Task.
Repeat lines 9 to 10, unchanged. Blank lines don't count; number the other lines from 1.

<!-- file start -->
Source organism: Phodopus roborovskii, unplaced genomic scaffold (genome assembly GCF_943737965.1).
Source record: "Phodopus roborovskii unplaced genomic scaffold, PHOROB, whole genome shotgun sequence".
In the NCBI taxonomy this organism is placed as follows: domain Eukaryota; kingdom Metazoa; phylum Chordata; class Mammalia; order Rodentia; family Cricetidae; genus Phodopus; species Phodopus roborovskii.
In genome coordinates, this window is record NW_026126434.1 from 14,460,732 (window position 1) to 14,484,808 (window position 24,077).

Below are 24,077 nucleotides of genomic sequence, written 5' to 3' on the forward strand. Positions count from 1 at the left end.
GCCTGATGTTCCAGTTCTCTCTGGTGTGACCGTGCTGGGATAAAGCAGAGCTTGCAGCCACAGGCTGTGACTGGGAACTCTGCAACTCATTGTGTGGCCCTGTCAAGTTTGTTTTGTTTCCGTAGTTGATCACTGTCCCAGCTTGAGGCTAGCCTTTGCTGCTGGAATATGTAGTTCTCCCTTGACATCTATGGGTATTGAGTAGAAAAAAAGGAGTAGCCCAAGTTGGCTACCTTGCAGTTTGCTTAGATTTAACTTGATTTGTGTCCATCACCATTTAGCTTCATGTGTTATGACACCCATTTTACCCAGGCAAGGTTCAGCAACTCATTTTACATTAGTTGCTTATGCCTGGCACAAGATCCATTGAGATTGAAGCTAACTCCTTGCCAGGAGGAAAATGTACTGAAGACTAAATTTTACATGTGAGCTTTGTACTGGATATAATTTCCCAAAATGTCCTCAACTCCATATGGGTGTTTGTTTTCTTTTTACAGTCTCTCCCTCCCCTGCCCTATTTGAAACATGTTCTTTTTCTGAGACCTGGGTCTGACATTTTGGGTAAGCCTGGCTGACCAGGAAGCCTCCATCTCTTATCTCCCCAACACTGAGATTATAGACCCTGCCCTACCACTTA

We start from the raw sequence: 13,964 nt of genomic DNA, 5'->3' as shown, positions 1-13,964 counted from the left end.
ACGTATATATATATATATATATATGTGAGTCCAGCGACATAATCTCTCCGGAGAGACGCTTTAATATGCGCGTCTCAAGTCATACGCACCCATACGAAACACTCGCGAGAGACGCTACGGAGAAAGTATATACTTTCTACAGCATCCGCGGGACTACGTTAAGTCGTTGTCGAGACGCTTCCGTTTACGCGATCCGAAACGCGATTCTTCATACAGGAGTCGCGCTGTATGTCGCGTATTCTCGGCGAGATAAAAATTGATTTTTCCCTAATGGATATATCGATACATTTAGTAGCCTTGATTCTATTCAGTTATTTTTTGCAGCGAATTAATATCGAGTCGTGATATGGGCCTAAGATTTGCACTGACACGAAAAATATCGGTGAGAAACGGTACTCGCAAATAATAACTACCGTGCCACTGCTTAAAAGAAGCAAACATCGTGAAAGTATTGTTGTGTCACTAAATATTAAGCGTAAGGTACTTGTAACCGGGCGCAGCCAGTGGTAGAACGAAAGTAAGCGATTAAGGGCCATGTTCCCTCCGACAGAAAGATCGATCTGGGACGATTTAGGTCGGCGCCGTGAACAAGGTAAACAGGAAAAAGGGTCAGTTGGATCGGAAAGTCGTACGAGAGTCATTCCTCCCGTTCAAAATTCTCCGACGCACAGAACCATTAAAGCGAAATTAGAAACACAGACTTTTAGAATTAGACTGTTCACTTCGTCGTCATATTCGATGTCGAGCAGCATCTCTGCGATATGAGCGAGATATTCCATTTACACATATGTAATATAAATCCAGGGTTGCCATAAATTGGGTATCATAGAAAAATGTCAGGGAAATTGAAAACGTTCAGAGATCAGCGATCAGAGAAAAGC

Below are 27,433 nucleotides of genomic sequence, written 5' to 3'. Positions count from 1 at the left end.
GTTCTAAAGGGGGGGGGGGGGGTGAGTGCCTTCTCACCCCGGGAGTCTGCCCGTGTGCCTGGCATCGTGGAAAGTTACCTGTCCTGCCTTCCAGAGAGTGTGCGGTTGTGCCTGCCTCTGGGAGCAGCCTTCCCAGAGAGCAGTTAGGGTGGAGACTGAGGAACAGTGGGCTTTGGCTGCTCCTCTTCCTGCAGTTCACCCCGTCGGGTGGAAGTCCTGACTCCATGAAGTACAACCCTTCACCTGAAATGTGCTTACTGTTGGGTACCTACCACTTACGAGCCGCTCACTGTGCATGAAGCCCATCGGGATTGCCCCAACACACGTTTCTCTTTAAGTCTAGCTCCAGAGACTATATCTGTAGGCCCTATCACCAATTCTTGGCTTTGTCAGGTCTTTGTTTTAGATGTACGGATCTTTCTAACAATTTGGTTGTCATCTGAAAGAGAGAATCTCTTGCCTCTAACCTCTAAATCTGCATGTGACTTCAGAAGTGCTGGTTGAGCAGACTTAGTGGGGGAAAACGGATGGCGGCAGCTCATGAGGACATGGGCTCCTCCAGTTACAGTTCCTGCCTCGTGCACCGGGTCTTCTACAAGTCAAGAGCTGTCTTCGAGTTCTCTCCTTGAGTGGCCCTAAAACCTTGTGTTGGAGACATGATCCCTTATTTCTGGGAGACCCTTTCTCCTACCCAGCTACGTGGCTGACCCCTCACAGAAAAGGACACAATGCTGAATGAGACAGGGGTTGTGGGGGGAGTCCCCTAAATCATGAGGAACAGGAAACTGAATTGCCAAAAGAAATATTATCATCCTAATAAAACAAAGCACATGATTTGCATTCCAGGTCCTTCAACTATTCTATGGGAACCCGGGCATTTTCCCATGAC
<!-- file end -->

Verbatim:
Below are 27,433 nucleotides of genomic sequence, written 5' to 3'. Positions count from 1 at the left end.
GTTCTAAAGGGGGGGGGGGGGGTGAGTGCCTTCTCACCCCGGGAGTCTGCCCGTGTGCCTGGCATCGTGGAAAGTTACCTGTCCTGCCTTCCAGAGAGTGTGCGGTTGTGCCTGCCTCTGGGAGCAGCCTTCCCAGAGAGCAGTTAGGGTGGAGACTGAGGAACAGTGGGCTTTGGCTGCTCCTCTTCCTGCAGTTCACCCCGTCGGGTGGAAGTCCTGACTCCATGAAGTACAACCCTTCACCTGAAATGTGCTTACTGTTGGGTACCTACCACTTACGAGCCGCTCACTGTGCATGAAGCCCATCGGGATTGCCCCAACACACGTTTCTCTTTAAGTCTAGCTCCAGAGACTATATCTGTAGGCCCTATCACCAATTCTTGGCTTTGTCAGGTCTTTGTTTTAGATGTACGGATCTTTCTAACAATTTGGTTGTCATCTGAAAGAGAGAATCTCTTGCCTCTAACCTCTAAATCTGCATGTGACTTCAGAAGTGCTGGTTGAGCAGACTTAGTGGGGGAAAACGGATGGCGGCAGCTCATGAGGACATGGGCTCCTCCAGTTACAGTTCCTGCCTCGTGCACCGGGTCTTCTACAAGTCAAGAGCTGTCTTCGAGTTCTCTCCTTGAGTGGCCCTAAAACCTTGTGTTGGAGACATGATCCCTTATTTCTGGGAGACCCTTTCTCCTACCCAGCTACGTGGCTGACCCCTCACAGAAAAGGACACAATGCTGAATGAGACAGGGGTTGTGGGGGGAGTCCCCTAAATCATGAGGAACAGGAAACTGAATTGCCAAAAGAAATATTATCATCCTAATAAAACAAAGCACATGATTTGCATTCCAGGTCCTTCAACTATTCTATGGGAACCCGGGCATTTTCCCATGAC